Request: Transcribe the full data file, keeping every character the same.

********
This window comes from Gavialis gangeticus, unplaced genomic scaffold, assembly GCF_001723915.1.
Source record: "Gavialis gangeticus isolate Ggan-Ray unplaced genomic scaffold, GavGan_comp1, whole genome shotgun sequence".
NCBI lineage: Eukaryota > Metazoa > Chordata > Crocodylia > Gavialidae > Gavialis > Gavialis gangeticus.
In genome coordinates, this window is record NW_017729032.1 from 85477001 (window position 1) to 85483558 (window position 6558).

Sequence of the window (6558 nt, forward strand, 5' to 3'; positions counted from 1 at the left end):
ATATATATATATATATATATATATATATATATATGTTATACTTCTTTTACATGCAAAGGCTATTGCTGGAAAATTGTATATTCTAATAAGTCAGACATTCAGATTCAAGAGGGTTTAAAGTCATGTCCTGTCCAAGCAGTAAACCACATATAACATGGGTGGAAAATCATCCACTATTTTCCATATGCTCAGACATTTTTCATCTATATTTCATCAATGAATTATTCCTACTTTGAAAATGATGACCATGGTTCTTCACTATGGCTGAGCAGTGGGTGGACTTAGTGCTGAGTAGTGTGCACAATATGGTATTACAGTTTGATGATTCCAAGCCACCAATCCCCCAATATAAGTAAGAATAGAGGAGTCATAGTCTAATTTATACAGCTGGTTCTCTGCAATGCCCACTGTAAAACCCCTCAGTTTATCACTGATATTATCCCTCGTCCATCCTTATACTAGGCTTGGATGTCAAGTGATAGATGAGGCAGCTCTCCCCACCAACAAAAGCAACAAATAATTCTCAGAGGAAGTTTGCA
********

This window comes from Gavialis gangeticus, unplaced genomic scaffold, assembly GCF_001723915.1.
Source record: "Gavialis gangeticus isolate Ggan-Ray unplaced genomic scaffold, GavGan_comp1, whole genome shotgun sequence".
NCBI lineage: Eukaryota > Metazoa > Chordata > Crocodylia > Gavialidae > Gavialis > Gavialis gangeticus.
In genome coordinates, this window is record NW_017729032.1 from 85477001 (window position 1) to 85483558 (window position 6558).

Sequence of the window (6558 nt, forward strand, 5' to 3'; positions counted from 1 at the left end):
ATATATATATATATATATATATATATATATATATGTTATACTTCTTTTACATGCAAAGGCTATTGCTGGAAAATTGTATATTCTAATAAGTCAGACATTCAGATTCAAGAGGGTTTAAAGTCATGTCCTGTCCAAGCAGTAAACCACATATAACATGGGTGGAAAATCATCCACTATTTTCCATATGCTCAGACATTTTTCATCTATATTTCATCAATGAATTATTCCTACTTTGAAAATGATGACCATGGTTCTTCACTATGGCTGAGCAGTGGGTGGACTTAGTGCTGAGTAGTGTGCACAATATGGTATTACAGTTTGATGATTCCAAGCCACCAATCCCCCAATATAAGTAAGAATAGAGGAGTCATAGTCTAATTTATACAGCTGGTTCTCTGCAATGCCCACTGTAAAACCCCTCAGTTTATCACTGATATTATCCCTCGTCCATCCTTATACTAGGCTTGGATGTCAAGTGATAGATGAGGCAGCTCTCCCCACCAACAAAAGCAACAAATAATTCTCAGAGGAAGTTTGCA